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The effect of alcohol on cervical and ocular vestibular evoked myogenic potentials in healthy volunteers


Rosengren, S M; Weber, K P; Hegemann, S C A; Roth, T N (2014). The effect of alcohol on cervical and ocular vestibular evoked myogenic potentials in healthy volunteers. Clinical Neurophysiology, 125(8):1700-1708.

Abstract

OBJECTIVE: We investigated the effect of alcohol on the cervical and ocular vestibular evoked myogenic potentials (cVEMPs and oVEMPs). As alcohol produces gaze-evoked nystagmus (GEN), we also tested the effect of nystagmus independent of alcohol by recording oVEMPs during optokinetic stimulation (OKS).
METHODS: The effect of alcohol was tested in 14 subjects over multiple rounds of alcohol consumption up to a maximum breath alcohol concentration (BrAC) of 1.5‰ (mean 0.97‰). The effect of OKS was tested in 11 subjects at 5, 10 and 15deg/sec.
RESULTS: oVEMP amplitude decreased from baseline to the highest BrAC level by 27% (range 5-50%, P<0.001), but there was no significant effect on oVEMP latency or cVEMP amplitude or latency. There was a significant negative effect of OKS on oVEMP amplitude (16%, P=0.006).
CONCLUSIONS: We found a selective effect of alcohol on oVEMP amplitude, but no effect on the cVEMP. Vertical nystagmus elicited by OKS reduced oVEMP amplitude.
SIGNIFICANCE: Alcohol selectively affects oVEMP amplitude. Despite the effects of alcohol and nystagmus, both reflexes were reliably recorded in all subjects and conditions. An absent response in a patient affected by alcohol or nystagmus indicates a vestibular deficit.

Abstract

OBJECTIVE: We investigated the effect of alcohol on the cervical and ocular vestibular evoked myogenic potentials (cVEMPs and oVEMPs). As alcohol produces gaze-evoked nystagmus (GEN), we also tested the effect of nystagmus independent of alcohol by recording oVEMPs during optokinetic stimulation (OKS).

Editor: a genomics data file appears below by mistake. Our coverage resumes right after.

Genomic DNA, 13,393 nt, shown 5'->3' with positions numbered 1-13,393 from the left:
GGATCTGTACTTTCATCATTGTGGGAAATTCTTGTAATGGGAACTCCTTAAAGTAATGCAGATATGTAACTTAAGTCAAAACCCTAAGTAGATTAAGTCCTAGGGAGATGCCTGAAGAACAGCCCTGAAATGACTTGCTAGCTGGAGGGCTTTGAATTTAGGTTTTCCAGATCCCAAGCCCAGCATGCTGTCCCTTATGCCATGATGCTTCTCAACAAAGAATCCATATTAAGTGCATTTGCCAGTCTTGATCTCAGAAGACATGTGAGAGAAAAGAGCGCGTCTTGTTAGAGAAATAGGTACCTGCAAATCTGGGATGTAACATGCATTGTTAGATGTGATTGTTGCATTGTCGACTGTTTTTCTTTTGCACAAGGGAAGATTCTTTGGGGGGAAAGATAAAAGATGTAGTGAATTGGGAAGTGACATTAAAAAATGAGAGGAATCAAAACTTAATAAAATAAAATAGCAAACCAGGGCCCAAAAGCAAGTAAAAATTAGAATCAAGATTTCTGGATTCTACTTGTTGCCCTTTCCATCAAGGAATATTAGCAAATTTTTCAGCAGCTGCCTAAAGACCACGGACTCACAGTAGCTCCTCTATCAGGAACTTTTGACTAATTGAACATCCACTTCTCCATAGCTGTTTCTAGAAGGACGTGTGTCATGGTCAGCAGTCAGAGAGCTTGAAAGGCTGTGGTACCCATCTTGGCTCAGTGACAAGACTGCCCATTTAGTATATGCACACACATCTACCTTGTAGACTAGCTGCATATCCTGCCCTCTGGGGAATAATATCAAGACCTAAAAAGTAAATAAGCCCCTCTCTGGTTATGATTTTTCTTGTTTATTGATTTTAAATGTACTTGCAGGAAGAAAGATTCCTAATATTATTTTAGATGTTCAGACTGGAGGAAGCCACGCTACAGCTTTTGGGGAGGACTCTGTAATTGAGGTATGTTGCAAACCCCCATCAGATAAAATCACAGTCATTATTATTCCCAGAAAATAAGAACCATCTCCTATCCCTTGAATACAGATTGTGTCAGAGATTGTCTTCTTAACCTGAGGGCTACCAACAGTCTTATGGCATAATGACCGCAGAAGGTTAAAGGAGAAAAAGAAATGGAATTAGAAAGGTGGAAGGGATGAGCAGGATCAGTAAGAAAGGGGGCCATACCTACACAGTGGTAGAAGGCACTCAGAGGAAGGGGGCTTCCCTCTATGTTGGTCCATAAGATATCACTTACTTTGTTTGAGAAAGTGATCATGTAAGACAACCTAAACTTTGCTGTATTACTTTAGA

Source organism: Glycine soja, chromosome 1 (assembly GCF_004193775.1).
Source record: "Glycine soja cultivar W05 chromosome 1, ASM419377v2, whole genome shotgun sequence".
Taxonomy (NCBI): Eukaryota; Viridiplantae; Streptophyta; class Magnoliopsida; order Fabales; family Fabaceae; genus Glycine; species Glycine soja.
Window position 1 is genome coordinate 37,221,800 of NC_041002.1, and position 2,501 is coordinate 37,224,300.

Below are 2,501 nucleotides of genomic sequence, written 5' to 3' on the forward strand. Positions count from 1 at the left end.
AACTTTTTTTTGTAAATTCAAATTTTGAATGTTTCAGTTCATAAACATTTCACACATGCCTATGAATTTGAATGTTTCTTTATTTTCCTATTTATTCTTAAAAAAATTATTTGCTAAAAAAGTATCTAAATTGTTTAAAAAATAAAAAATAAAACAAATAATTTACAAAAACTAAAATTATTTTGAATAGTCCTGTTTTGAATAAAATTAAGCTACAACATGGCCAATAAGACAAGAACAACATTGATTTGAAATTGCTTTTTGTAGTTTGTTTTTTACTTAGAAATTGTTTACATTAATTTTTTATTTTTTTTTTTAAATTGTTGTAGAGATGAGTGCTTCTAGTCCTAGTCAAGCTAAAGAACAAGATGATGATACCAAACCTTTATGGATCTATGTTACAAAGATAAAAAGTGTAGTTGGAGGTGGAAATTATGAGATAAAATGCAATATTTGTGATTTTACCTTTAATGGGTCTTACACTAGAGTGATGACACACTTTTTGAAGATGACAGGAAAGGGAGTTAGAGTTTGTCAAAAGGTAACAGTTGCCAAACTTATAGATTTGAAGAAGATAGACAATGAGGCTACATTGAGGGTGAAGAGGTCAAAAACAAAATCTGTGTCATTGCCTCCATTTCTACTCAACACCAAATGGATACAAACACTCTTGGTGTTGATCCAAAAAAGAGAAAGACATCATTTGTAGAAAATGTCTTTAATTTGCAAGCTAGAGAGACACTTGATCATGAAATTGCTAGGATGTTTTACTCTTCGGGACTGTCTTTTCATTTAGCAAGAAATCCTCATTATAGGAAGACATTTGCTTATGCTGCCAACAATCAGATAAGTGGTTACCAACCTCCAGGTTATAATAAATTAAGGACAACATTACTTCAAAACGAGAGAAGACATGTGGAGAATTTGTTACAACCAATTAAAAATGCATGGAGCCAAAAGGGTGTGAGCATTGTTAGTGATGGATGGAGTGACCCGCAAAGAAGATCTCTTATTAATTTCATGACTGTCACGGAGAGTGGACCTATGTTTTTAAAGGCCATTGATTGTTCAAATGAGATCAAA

METHODS: The effect of alcohol was tested in 14 subjects over multiple rounds of alcohol consumption up to a maximum breath alcohol concentration (BrAC) of 1.5‰ (mean 0.97‰). The effect of OKS was tested in 11 subjects at 5, 10 and 15deg/sec.
RESULTS: oVEMP amplitude decreased from baseline to the highest BrAC level by 27% (range 5-50%, P<0.001), but there was no significant effect on oVEMP latency or cVEMP amplitude or latency. There was a significant negative effect of OKS on oVEMP amplitude (16%, P=0.006).
CONCLUSIONS: We found a selective effect of alcohol on oVEMP amplitude, but no effect on the cVEMP. Vertical nystagmus elicited by OKS reduced oVEMP amplitude.
SIGNIFICANCE: Alcohol selectively affects oVEMP amplitude. Despite the effects of alcohol and nystagmus, both reflexes were reliably recorded in all subjects and conditions. An absent response in a patient affected by alcohol or nystagmus indicates a vestibular deficit.

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Additional indexing

Item Type:Journal Article, refereed, original work
Communities & Collections:04 Faculty of Medicine > University Hospital Zurich > Ophthalmology Clinic
04 Faculty of Medicine > University Hospital Zurich > Clinic for Neurology
04 Faculty of Medicine > University Hospital Zurich > Clinic for Otorhinolaryngology
Dewey Decimal Classification:610 Medicine & health
Language:English
Date:2014
Deposited On:23 Jan 2014 07:27
Last Modified:05 Apr 2016 17:30
Publisher:Elsevier
ISSN:1388-2457
Publisher DOI:https://doi.org/10.1016/j.clinph.2013.12.096
PubMed ID:24440226

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